27 January 2014

Against the 'graine

Painting 150, 1961, by Manolo Millares. Stare at it long enough you can just about see your nightmare waving back at you
Tate Modern, London, 18th January, 2014
I suffer from migraines. I have for many years now, but recently they have taken on a very particular, oddly painless form. It will start in the periphery of my eye, normally the left one, and I will get what I call "cross-hatching", where just at the very edge of my vision I will start to see a series of intersecting and overlapping lines, slightly curved and spherical, like a grid that has been pulled over a ball until it is stretched out like a fishing net. It will the start to flash, alternating back and forth between black lines on a white background and white lines on black, all the while growing in size to encompass more and more of my vision as my eye itself seems to bulge under a terrible pressure, until all that I can see out of that eye is down through a narrow tunnel surround by strobing lines.

In the past, I would suffer from crippling pain when this happened, but as the frequency with which these attacks occur has increased, so to has the pain per attack decreased, yet normally it is still accompanied by dizziness and nausea, so I am incapable of doing much beyond collapsing in a darkened room and waiting for it to pass. When there was pain, I would dose myself up with painkillers, but as the pain has become more of a rarity I normally just try and ride it out now.

Oliver Sacks has suffered from migraines all his life, and they were the subject of his first publication, the descriptively named Migraine. In a piece in the New York Times he had this to say about these accompanying visuals, which are quite common to sufferers:
"...we still have only a very primitive understanding of what, to my mind, are among the most intriguing phenomena of migraine — the geometric hallucinations it so often evokes. What we can say, in general terms, is that these hallucinations reflect the minute anatomical organization, the cytoarchitecture, of the primary visual cortex, including its columnar structure — and the ways in which the activity of millions of nerve cells organizes itself to produce complex and ever-changing patterns. We can actually see, through such hallucinations, something of the dynamics of a large population of living nerve cells and, in particular, the role of what mathematicians term deterministic chaos in allowing complex patterns of activity to emerge throughout the visual cortex. This activity operates at a basic cellular level, far beneath the level of personal experience. They are archetypes, in a way, universals of human experience."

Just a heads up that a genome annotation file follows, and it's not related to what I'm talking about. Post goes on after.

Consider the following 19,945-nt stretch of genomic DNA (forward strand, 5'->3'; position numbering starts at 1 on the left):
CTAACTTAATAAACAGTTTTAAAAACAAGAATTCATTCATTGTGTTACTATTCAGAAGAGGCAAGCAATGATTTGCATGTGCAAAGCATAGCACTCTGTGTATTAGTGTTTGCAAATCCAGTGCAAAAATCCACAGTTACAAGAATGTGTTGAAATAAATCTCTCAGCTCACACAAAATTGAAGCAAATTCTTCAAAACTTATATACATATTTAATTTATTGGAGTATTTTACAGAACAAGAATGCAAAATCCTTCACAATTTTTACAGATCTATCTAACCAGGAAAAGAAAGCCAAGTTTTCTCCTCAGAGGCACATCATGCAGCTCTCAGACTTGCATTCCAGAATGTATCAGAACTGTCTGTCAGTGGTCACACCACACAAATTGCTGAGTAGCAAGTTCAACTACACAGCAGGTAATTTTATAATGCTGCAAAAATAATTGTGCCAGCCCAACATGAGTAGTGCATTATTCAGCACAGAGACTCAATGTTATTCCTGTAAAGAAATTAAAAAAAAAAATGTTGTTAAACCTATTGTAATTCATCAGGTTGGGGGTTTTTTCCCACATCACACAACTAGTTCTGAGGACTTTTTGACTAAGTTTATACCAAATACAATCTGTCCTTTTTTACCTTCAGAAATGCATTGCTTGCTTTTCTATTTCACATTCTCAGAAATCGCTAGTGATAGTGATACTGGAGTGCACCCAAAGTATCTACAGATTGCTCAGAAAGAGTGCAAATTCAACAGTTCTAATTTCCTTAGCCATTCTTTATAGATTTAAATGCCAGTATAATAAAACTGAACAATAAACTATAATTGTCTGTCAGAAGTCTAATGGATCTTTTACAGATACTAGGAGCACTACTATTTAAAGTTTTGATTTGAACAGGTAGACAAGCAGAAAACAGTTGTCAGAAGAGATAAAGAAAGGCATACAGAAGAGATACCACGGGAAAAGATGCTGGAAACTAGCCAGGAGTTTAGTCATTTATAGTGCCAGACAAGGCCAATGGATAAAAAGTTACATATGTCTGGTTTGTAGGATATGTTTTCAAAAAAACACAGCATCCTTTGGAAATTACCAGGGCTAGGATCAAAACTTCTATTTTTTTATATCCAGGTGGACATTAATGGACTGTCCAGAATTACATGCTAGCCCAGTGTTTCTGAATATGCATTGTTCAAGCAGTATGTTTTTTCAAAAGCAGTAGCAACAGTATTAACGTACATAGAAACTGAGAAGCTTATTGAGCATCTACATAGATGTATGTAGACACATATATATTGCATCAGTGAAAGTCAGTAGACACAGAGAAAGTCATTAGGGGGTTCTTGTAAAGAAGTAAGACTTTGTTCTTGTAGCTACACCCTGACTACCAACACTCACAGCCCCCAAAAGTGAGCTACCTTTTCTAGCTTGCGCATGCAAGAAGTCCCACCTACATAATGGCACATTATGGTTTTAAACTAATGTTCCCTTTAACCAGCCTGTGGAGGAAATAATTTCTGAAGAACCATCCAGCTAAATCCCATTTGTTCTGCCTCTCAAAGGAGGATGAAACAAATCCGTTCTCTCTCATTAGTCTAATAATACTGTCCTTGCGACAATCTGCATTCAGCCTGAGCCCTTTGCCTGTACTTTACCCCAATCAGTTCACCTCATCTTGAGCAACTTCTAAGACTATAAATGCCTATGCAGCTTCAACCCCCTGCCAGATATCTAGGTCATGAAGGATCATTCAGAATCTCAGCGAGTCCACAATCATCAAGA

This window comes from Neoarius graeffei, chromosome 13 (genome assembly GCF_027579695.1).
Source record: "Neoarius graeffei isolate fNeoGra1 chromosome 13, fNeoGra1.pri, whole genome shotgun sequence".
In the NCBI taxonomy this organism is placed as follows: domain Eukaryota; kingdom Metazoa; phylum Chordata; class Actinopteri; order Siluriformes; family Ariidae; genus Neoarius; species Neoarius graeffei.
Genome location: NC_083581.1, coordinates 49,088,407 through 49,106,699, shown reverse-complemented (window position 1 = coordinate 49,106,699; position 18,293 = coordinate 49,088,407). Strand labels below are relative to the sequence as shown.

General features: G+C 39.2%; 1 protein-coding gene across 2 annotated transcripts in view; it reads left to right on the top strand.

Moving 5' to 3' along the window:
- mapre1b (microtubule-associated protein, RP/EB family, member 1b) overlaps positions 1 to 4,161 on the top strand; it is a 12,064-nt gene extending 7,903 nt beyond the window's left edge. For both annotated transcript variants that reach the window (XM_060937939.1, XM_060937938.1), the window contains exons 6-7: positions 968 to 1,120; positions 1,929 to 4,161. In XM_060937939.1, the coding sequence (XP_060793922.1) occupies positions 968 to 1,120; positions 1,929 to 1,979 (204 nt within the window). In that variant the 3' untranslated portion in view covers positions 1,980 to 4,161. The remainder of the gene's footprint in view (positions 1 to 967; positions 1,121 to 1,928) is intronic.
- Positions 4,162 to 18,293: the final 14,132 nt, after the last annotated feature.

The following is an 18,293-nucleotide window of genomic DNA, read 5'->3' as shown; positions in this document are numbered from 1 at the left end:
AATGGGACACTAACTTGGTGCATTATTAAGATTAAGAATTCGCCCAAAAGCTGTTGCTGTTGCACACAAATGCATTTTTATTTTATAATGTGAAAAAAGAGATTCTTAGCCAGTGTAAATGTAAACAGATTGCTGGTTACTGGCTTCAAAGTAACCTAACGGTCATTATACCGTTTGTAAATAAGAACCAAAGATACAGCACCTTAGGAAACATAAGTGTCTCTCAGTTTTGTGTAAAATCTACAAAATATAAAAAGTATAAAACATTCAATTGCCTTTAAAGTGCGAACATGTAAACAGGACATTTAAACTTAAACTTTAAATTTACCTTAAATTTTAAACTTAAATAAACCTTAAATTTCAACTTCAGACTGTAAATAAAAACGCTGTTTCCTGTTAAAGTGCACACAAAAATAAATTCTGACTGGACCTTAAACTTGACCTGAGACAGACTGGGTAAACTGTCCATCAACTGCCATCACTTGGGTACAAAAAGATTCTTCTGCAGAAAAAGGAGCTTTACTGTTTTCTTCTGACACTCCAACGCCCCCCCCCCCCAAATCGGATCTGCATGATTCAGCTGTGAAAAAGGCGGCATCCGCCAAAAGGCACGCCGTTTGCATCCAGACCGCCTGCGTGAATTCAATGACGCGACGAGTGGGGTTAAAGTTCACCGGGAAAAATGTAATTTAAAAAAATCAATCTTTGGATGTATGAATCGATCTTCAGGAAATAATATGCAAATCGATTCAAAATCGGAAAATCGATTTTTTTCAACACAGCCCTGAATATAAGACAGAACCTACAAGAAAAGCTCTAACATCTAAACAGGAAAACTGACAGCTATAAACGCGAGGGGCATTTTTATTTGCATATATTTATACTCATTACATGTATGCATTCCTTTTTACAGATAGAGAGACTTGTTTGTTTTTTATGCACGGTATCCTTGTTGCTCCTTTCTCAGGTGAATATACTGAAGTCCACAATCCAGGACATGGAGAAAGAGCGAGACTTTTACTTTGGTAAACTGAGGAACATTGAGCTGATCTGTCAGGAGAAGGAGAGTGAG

I've written about this before, and the circumstances that have triggered attacks in the past, but unless you have experienced migraines yourself it is very difficult to describe the experience. I was in the Tate Modern a week or so ago, and came across the above piece, Painting 150, by Manolo Millares, which the gallery describes in the following way:
"Millares began making collages in 1954 using materials such as wood, fabric and sand. From the beginning his work was characterised by the rough textures of his materials and by his way of tearing, bunching, tying and stitching his materials together. From the mid-1950s to the mid-1960s he employed a particularly austere colour range to create images from which, although abstract, a human figure seemed to emerge. Millares called this figure the homunculus, a term that he associated with ‘man in a primitive state’."
While I have encountered numerous pieces that have triggered migraines (particularly abstract geometric forms), few have come close to actually encapsulating how I feel during one.

In a migraine, I am stripped down to a primitive state, and through that I can see something beyond the normal levels of perception. What mystics have attributed to the external and numinous, Sacks ascribes to the inner mathematics that governs us all. It is funny how I cannot accept the concept of the divine, but am willing to believe that a malfunction in my head connects me directly to the hidden chaos at the core of my being.

This connection is one that I have come to no longer fear, I just wish it wouldn't happen so often.

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2 Comments:

At 12:45 am, Blogger Alex Leonard said...

The New York Times quote is interesting. Makes me think of one possible reason for the 'breathing' and other common 'visuals' after consuming hallucinogens.

Have you had your sleeping patterns analysed? I remember reading how a lot of migraines are related to jaw clenching during sleep. Probably everyone says that when you say you get migraines.

 
At 11:38 am, Blogger Unkie Dave said...

I've been monitoring my sleep patterns for about 8 months now, and have changed a fair few of my habits. The problem for me is a lack of continuous sleep - I wake up 8-10 times a night - and thus a serious lack of deep sleep/REM sleep.

Hand't heard about the jaw-clenching, what interested me about Sack's piece was the throw-away line about low-blood sugar. Since my pancreas doesn't work, it affects the production of insulin and diabetes or sometimes hypoglycemia can result. I don't thin k I have either, but the migraines did increase noticeably after I got sick.

 

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